First Look: 2010 Mini Roadster Concept

Mini is looking to simplify and purify its offerings at the 2009 Frankfurt auto show. We've already seen the coupe concept and now the rumored Roadster Concept is on display at the show stand.

Understandably, the Mini Roadster is a toned down version of the Coupe Concept with a manual cloth top. Where the Coupe uses an engine borrowed from the potent JCW model, the Roadster uses a 1.6-liter turbo-four from the Mini Cooper S. Actually, Mini only goes so far as to say the Roadster "might possibly be powered by" such an engine, but we think it's a safe bet to expect the Cooper S powerplant.

The Mini Roadster Concept is easily identifiable as a Mini, which isn't very surprising since everything ahead of the A-pillar is stock sheetmetal on a Mini Convertible. The A-pillars are raked back much more aggressively than those on the convertible, but they seem to match the angle of the Mini Coupe Concept quite nicely.

Just like the Coupe Concept, there are only two seats and not a whole lot of cargo space. Thankfully the full 8.8 cubit feet of cargo space is available with the top up or down. Losing even a fraction of that space with the top down would be a tragedy for this little Mini. A lockable opening allows the passenger to reach back to the trunk while the car is in motion to grab small items like snacks or maps stored in the trunk.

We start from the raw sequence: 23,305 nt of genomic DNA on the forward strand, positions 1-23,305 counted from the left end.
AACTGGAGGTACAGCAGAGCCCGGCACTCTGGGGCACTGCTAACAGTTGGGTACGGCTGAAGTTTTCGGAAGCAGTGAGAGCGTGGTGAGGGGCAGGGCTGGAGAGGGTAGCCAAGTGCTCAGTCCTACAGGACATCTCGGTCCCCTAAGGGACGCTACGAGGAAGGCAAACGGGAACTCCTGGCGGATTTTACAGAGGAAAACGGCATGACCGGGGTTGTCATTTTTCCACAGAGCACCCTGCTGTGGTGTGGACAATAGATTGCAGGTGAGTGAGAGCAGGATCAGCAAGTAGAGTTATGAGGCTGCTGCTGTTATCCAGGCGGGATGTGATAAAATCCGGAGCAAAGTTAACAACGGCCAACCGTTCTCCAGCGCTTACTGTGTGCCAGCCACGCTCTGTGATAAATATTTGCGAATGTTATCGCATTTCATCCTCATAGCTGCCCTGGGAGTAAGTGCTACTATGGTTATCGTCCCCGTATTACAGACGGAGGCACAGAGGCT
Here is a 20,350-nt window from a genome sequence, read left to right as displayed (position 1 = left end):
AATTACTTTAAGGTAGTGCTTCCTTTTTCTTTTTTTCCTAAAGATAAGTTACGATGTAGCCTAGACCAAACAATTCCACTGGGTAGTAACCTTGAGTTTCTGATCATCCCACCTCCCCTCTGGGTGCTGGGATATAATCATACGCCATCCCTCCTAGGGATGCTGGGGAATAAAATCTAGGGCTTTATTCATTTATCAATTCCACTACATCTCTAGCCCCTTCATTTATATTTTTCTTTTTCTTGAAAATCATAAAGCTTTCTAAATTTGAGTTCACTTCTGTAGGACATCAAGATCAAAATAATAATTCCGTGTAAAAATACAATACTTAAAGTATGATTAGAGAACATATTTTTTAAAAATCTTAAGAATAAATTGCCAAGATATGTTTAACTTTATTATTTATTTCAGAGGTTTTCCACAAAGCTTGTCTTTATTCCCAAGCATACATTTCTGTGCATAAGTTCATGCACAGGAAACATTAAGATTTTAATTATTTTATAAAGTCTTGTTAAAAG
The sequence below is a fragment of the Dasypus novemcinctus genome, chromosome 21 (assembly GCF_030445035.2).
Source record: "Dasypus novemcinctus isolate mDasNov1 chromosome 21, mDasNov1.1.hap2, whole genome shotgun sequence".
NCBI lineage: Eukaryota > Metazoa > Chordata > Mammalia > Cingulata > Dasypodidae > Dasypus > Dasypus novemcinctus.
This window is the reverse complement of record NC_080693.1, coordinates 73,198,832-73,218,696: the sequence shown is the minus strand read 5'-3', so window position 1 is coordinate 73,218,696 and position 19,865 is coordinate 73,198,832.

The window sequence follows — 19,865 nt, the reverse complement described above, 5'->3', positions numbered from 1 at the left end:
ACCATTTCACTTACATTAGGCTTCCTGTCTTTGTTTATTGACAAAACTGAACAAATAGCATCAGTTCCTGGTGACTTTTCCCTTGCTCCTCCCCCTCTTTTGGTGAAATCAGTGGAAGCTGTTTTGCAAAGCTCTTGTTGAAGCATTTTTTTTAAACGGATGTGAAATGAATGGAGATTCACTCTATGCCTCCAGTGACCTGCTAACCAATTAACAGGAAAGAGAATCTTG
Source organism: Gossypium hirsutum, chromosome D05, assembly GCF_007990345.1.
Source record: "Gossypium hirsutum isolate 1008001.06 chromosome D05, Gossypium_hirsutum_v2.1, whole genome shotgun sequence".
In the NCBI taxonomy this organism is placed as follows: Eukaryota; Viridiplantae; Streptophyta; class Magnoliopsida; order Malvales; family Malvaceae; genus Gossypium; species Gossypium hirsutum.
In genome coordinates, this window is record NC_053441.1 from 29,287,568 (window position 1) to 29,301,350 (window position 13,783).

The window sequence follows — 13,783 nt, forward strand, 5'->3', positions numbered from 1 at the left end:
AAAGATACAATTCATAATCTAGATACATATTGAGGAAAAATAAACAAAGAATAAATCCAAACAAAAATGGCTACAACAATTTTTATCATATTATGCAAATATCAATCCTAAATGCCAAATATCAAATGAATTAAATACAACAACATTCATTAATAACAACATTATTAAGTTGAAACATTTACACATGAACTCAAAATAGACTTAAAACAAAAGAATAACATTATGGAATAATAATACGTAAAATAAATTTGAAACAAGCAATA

Inside, the Always Open meter will record how many hours the top has been down while the car was driven and a new feature, known as Heart Beat, will certainly entertain the driver. Heart Beat uses information from sensors that monitor acceleration and lateral acceleration of the car to determine how fast the car's heart should beat. As one can imagine, the heart beats faster when the car is driven harder -- just like a person's heart does.

Will it see production? If the Roadster Concept was introduced by itself, we'd be inclined to say it wouldn't amount to much more than a styling exercise. But the debut of Coupe and Roadster concepts together is a promising sign -- it's likely there's enough volume between the two to make a business case for the new tooling required to produce the body parts that differ from the traditional Cooper and Clubman models. If either of these Minis appeals to you, it might be wise to start socking away your extra cash. It shouldn't be long before dealers begin taking deposits.

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